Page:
Home > Techniques, Tools and Schools, Writing Desk > Writing Desk – Part 2

Writing Desk – Part 2

Continuing from the Writing Desk-Part 1 there are more hints to its past:



Turning to the right side of the desk a single quarter sawn oak board rounded on the outside edge supports the desk. The left side, however is of an entirely different species consisting of two boards stained in an attempt to match. Comparing the two pictures it is very difficult to see the difference. If you click on the picture on the right it will enlarge and you can see that the wood is clearly not quarter sawn oak and does not match the left side.

Turning the desk around immediately reveals that the back is missing. A piece of plywood is crudely screwed to the back of the cubby holes to prevent papers from falling out. There is clear evidence that there was a back attached at one time. A rabbit runs down the right side and there are nail holes in the shelves. The left side is again different: A rabbit has been cut along the left side of the desk, however the drawer slides and shelf are not dovetailed into the side, instead they are attached with nails. Images can be enlarged if you click on them.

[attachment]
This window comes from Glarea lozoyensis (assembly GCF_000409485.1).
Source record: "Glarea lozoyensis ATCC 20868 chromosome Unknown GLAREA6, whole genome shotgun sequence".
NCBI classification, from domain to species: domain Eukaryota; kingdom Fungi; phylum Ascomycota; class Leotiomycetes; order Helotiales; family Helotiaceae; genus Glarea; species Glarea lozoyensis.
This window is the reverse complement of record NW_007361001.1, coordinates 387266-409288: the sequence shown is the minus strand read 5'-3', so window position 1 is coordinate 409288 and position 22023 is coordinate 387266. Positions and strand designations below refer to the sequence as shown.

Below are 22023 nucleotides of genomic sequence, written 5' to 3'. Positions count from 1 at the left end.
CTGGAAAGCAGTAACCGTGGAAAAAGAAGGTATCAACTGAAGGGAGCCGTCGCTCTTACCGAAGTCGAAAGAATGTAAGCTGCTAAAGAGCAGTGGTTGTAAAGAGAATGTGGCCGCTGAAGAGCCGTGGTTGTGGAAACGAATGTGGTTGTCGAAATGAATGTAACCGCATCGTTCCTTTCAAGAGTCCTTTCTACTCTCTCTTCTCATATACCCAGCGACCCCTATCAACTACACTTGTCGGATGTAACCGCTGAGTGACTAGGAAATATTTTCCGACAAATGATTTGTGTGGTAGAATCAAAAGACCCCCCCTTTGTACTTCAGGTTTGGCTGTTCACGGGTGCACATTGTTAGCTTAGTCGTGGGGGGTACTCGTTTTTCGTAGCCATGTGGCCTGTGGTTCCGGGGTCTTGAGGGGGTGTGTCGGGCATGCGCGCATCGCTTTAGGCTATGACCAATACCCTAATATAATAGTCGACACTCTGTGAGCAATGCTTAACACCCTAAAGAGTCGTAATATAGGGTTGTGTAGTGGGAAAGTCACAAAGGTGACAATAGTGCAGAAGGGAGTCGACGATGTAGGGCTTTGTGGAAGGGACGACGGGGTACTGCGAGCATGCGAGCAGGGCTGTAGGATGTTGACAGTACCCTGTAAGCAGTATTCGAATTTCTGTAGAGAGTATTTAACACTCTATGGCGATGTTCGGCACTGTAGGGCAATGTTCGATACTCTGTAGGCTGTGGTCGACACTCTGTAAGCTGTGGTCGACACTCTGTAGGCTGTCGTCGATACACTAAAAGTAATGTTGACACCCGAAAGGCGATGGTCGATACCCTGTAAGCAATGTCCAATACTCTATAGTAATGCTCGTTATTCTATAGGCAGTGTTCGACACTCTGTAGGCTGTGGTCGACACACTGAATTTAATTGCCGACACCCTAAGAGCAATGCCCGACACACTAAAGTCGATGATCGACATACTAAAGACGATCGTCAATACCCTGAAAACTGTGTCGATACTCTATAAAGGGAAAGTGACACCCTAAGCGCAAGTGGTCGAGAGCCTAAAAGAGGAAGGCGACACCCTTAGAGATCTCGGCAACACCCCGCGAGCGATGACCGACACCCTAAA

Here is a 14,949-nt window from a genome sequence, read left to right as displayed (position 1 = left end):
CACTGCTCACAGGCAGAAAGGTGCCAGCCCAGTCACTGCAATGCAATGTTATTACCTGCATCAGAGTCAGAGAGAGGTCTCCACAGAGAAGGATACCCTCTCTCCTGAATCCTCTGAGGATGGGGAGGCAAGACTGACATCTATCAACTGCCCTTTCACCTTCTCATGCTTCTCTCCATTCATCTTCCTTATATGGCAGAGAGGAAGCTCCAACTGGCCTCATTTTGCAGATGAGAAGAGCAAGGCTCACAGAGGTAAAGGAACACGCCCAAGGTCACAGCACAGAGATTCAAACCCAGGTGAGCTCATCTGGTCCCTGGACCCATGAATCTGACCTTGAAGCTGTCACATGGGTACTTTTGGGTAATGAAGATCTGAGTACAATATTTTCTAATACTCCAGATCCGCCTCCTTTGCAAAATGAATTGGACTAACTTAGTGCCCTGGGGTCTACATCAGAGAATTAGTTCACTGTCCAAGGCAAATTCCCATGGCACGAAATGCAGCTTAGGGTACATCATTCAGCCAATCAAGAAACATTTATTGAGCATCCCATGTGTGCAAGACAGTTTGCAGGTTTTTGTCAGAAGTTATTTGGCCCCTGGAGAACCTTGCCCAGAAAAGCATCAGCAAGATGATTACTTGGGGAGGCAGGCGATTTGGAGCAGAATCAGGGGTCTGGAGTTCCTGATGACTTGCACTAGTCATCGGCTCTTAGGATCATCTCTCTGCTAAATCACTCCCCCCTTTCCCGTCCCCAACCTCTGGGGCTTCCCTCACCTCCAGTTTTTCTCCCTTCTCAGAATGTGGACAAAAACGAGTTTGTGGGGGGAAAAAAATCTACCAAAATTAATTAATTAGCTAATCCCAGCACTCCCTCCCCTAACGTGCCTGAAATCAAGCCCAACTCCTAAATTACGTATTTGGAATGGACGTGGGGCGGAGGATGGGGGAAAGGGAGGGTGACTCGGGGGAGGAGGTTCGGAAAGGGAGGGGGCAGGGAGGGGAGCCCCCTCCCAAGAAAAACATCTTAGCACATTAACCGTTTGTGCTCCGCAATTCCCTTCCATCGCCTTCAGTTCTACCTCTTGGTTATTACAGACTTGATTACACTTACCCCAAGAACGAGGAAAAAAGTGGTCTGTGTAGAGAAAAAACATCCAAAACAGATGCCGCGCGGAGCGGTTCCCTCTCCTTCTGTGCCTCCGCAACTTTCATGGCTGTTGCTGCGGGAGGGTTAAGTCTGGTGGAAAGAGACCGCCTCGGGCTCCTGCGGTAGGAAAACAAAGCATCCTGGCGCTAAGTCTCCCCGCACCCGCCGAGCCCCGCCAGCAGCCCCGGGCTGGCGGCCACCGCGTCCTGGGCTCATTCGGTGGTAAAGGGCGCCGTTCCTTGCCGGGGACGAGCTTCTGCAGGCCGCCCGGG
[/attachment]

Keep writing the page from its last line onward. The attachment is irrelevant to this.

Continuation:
In summary we have a simple quarter sawn oak writing desk that is rather appealing. It has simple clean lines, works great but has a few adaptations.

A lock that is covered with a handle, an entire side that is replaced with a different species of wood, changes to the attachment of the shelves that is clearly done by a different woodworker. A missing back and evidence that this piece was painted black at one time and then restored. A few phone calls and there are a couple of different possibilities.

1. My wife’s great grandfather earned his living moving from farm to farm threshing grain. In payment for threshing, items were often taken in trade: furniture, food, tools were all exchanged. Could this desk have been made and bartered.

2. My wife’s grandfather would trade food from his garden to workers at the local steel mill in exchange for items he could not make himself. A 50# bag of potatoes brought home many useful items.

3. Like many people growing up in the 30’s and 40’s, other peoples discarded items could be rebuilt and repurposed. Discovered in scrap yards and dumps entire homes could be furnished with quality items. Many of us continue to rebuild wonderful items from the past.

Scanning the internet my wife found a picture of a similar desk attached to shelves. Could this desk have been part of a larger unit?


Spend some time looking around your family’s home, maybe there is a little history to discover and share.

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